Editor’s note: Barry H. Beith, Ph.D., is president and founder of HumanCentric Technologies. Richard P. Church is manager of operations. The Human Factor is a regular weekly feature in LTW.
________________________________________________________________________________________In last week’s column, we discussed the three phases related to the initial sale of a product. Those phases were:

1. Garnering attention.

2. Facilitating engagement.

3. Establishing expectations.

We will now explore the phases and issues associated with achieving the secondary “sale”.

If we assume that the secondary “sale” is an extension of the effectiveness of the initial sale, and the outcome of preceding phases is positive, then continued success should be assured. We must also factor in positive or negative user experiences, gained via exposure, for the success or failure of the product. These experiences provide comparison variables for expectations generated during phase three. The phases of this process stage are:

4. Product education.

5. Integrating use level.

6. Error and workload management.

Product Education

The quest for the Holy Grail of perfectly intuitive products (i.e. – no associated learning curve or Help function) perpetuates. An infinitesimal number achieve this (i.e. — the Pet Rock, light bulbs, etc–), compared to those that drive us mad, and training profits up. Product education, how to use it, and use it properly, can often be a costly and recurring process.

Thus, the accuracy of the expectations established in phase three are critical to user satisfaction in phase four. Years ago, we spent months attempting to learn how to use project management tools, like Symantec’s Timeline and Microsoft Project. What we learned was (a) you had to use them daily to maintain your skill level and (b) both companies made a fortune from training courses, so their inclination to increase ease-of -use was low.

Human factors specialists provide insight into user capabilities and limitations, relative to components impacting learning, such as memory load and workflow. They also provide learning technique variation knowledge, such as embedded learning, internet tools, and training regimes. Combined with a comprehension of human memory, consolidation, retention, and mental modeling, this makes the human factors specialists an integral team member when structuring product-learning requirements.

Integrating Use Level

While, some users are novices, others advanced power users and still others constant or infrequent users, each adopt their individual “use level”. This determines other aspects of the product, such as help facilities and initial and refresher training requirements. Be it software or automotive, determining optimal product design to accommodate users of varying skill levels and need at various points in their “product use life” is vital.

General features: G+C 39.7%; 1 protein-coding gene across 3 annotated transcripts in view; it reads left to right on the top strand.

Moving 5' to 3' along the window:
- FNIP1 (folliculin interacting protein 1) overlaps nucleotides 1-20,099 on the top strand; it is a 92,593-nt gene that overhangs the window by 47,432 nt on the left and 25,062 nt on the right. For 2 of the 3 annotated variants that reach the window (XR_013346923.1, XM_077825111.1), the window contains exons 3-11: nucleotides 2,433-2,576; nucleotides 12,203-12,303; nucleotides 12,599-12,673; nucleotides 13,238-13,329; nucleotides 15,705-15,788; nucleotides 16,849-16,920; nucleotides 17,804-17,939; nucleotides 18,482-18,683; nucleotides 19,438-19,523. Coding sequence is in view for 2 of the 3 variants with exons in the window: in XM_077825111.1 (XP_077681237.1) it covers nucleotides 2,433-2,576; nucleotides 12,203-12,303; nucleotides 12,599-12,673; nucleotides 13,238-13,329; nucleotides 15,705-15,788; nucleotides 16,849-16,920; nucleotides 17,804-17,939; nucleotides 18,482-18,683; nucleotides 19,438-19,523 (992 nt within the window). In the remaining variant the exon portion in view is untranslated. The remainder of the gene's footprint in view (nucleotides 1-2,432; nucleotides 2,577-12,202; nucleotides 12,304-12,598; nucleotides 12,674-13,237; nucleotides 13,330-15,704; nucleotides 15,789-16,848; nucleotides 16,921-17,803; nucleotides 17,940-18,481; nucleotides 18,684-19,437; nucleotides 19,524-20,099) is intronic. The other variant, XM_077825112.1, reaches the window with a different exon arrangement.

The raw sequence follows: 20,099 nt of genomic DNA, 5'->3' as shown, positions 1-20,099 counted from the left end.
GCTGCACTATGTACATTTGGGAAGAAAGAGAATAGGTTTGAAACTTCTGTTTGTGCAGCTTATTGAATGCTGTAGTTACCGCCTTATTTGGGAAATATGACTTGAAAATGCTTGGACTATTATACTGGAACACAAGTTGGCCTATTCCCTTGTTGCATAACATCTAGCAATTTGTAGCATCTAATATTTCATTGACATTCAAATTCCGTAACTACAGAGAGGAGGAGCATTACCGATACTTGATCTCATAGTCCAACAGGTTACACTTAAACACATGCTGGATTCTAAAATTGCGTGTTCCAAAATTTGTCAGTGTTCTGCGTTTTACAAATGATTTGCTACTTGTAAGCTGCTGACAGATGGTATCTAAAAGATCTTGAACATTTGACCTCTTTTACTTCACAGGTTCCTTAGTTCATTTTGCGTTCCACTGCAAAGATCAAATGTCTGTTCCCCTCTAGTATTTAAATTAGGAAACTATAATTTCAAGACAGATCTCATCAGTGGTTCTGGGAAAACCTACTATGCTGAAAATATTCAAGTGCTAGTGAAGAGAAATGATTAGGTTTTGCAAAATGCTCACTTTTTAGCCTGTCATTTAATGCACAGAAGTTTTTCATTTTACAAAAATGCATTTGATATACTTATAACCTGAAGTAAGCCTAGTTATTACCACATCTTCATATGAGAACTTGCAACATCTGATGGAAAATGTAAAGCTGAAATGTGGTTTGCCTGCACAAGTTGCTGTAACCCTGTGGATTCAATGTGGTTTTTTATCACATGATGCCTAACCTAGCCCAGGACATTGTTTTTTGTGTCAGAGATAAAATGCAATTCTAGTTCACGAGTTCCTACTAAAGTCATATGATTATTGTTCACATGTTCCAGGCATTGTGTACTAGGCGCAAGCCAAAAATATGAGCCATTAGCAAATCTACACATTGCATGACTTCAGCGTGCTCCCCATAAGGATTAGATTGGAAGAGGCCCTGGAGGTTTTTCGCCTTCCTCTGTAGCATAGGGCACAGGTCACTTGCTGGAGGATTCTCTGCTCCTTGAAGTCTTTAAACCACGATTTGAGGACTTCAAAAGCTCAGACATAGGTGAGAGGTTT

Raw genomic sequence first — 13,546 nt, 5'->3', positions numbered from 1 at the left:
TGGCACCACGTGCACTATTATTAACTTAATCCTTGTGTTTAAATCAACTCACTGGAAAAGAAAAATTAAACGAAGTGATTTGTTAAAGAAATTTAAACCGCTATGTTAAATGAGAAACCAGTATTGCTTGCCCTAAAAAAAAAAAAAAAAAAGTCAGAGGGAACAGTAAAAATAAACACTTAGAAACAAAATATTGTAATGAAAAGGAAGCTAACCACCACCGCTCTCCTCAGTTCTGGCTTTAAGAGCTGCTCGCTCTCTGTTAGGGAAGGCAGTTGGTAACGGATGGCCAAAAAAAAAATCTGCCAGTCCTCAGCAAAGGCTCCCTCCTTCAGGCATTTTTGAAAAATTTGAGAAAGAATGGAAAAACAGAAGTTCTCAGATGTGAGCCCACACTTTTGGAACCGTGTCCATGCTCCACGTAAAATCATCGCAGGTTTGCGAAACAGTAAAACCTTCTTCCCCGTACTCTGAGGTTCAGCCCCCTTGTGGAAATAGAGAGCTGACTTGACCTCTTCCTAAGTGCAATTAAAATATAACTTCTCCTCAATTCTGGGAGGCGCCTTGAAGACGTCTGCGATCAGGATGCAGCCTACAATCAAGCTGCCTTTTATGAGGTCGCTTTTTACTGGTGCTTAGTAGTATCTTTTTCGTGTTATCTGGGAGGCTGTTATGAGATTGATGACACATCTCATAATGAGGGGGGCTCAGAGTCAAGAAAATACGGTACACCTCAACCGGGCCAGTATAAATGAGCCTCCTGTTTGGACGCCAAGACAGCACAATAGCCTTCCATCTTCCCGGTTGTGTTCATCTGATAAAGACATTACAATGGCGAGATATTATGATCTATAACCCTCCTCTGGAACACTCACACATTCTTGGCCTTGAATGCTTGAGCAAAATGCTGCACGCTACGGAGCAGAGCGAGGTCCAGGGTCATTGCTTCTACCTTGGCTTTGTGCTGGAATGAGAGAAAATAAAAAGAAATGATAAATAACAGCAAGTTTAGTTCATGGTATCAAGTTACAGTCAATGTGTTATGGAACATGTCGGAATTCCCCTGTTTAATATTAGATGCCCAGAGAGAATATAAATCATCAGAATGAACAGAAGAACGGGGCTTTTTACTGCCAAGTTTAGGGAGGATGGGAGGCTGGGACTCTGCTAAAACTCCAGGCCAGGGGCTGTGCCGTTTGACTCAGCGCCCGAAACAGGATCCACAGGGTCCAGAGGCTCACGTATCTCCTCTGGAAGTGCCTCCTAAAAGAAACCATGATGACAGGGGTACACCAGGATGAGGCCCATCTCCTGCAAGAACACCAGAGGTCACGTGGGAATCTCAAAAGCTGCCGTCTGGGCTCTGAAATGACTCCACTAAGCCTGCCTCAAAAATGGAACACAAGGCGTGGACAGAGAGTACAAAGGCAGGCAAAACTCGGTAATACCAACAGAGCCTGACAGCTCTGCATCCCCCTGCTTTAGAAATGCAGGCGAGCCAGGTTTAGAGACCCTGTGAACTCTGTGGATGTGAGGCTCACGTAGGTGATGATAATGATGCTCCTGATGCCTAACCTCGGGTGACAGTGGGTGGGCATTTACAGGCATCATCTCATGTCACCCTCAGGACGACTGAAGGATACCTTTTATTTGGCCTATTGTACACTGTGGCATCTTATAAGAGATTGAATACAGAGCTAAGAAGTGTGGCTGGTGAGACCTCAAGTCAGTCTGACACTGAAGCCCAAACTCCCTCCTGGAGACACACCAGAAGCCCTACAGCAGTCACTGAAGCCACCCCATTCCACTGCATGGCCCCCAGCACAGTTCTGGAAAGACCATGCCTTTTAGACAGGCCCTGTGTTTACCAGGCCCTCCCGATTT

The requirement that a product be designed for instantaneous use, by multiple users operating at varying levels, is often critical. User adoption often demands that, as novice users learn and retain via normal use, requisite experience to migrate to increased expertise levels, there be adequate conventions (i.e. — toolbars, shortcuts, etc–) to support their use. An adequate grasp of user types allow developers to design said conventions directly into the product, nullifying voluminous user manuals

Human factors specialists can aid in defining, designing, and integrating these migration elements into products of varying complexity.

Error and Workload Management

Few events can undermine a product’s second “sale” like errors, particularly human/user errors. Experimental research indicates that minor errors, occurring with regularity, destroy user trust and acceptance almost instantaneously. A simple television set voice control study demonstrated that any command, that had to be repeated twice, reduced the technology’s user acceptance rate to less than one-third its original value.

A second technical support systems study indicated that human errors required two and one-half as much time, as non-human errors, to resolve, and resolution was achieved in less than 40 percent of the instances. This dramatic finding was generally due to technical support personnel inability to recreate human errors.

In terms of exceeding expectations, high workload and unresolved human errors have the greatest negative impact on the long-term product acceptance. Of particular importance is human error in medical products use, where more than lost time and efficiency are at stake. Human factors specialists are trained in identifying human error and managing the impact and outcome. When errors cannot be eliminated, effective design approaches still exist that ensure early detection and management to minimize damaging or harmful outcomes. In conjunction with designers and design engineers, human factors specialists can address this critical issue.

Effective human factors specialists can also assess workload levels to aid in the reduction and management of the effects of high workloads and stressors, via design modifications, early in the product development process.

The emphasis on first and second product “sales” is highly significant. While first “sales” bring revenue and viability to product lines, companies, and careers, second “sales” strengthen and ensure user loyalty, advocacy, and demonstration.

Understanding the relationships between these two periods in product life can provide vital development cues. This is particularly true if the right interactive team, including human factors specialists, designers, engineers, marketers, planners, developers, and executive champions, can be brought to bear on the various issues impact the product success or failure.

HumanCentric: www.humancentrictech.com